That could have easily put Ajay off his stride, but it didn’t – and he completed his question. I really hoped the audience would applaud him, as it must have taken balls of steel to ask that question, especially given his age. The crowd didn’t let me down, and nor did Johnson, who gave a very detailed answer on what he would do to expand mental health services.

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You’ll have noticed that I’ve been scrupulously balanced in this column, and said positive things about both candidates. I’ll save any negative things for the memoirs! Actually, truth be told, that would be a short paragraph. I’ve actually been impressed by how both of them have done so far. I think the whole process has been handled well by both of them.

In addition, let me conclude (again!) by paying tribute to Brandon Lewis and the CCHQ team who have organised these hustings at very short notice. He leads a highly professional team and I can’t speak highly enough of everyone involved. A job well done, but it’s not finished yet.

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Iain Dale: If you’re coming to a hustings I’m chairing, draft an original question – and I’ll try to call you.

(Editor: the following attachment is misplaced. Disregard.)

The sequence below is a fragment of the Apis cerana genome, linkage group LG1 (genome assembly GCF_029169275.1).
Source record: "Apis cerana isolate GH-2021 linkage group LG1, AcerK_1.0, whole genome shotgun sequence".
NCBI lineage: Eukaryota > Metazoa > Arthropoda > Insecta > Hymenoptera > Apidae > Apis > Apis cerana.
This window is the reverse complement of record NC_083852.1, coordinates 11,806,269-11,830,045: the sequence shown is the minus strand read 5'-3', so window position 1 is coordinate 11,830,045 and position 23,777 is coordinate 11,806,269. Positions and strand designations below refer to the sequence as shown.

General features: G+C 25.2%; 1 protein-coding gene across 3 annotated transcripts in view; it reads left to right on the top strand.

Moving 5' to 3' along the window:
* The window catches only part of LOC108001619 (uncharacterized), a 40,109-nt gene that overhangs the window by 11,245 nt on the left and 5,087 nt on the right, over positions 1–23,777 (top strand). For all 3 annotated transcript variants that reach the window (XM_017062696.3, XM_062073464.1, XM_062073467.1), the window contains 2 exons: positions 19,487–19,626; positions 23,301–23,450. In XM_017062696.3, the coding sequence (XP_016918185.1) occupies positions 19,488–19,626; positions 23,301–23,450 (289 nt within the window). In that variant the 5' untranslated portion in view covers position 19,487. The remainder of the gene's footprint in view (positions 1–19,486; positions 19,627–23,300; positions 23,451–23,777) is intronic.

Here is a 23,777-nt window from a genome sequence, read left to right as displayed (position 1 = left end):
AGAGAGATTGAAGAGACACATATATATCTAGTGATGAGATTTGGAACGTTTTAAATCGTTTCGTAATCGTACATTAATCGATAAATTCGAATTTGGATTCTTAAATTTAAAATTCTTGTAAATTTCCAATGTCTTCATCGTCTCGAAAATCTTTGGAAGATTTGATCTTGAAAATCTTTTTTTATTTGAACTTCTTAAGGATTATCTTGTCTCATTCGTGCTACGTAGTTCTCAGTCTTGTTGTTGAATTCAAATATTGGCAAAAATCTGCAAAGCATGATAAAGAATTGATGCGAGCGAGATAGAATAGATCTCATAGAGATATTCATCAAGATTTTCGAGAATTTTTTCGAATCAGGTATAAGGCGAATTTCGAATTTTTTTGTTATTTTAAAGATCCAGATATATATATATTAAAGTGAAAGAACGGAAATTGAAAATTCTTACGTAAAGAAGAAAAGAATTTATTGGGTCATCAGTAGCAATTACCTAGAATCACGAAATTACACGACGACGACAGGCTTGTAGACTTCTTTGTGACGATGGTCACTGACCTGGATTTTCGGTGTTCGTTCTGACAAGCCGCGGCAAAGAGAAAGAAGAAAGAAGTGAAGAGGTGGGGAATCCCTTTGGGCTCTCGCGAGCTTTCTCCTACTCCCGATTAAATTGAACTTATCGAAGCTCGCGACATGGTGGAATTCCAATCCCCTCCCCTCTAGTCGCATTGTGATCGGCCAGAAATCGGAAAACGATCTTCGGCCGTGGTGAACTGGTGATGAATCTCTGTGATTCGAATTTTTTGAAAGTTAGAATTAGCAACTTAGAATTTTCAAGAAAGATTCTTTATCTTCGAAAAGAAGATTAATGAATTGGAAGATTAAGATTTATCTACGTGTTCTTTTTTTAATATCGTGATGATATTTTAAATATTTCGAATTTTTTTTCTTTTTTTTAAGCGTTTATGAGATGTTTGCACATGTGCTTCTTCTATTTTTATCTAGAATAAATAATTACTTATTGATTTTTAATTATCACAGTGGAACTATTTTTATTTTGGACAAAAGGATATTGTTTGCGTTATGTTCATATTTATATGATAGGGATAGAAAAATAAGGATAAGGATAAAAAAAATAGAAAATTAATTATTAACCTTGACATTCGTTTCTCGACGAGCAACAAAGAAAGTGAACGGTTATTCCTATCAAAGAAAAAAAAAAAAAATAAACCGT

Iain Dale is Presenter of LBC Drive, Managing Director of Biteback Publishing, a columnist and broadcaster and a former Conservative Parliamentary candidate.

I’ve just finished reading ConservativeHome’s highly informative and entertaining interview with Boris Johnson. Put together with some of the other interviews he’s done this week, and you start to get the impression that the BoJo MoJo is returning.

I’ve always thought with big personalities like Johnson that things only start to wrong when their handlers try to muzzle them. He is like a big, loveable bear. Try to restrain him, and he becomes all sad and morose.

But give him the opportunity to show what he can do, and he will entertain the crowds and reap the rewards. The simple message is that sometimes you just have to let Boris be Boris, and accept the risks that come with that in terms of messaging.

In the ConHome interview, he reveals that he will expect every cabinet member to sign up to leaving the EU on  October 31st, come what may. It’s not quite the promise Esther McVey made in her short-lived leadership campaign, where she said she wouldn’t have any Remainers at all in her initial cabinet, but it’s quite something to reveal at this stage.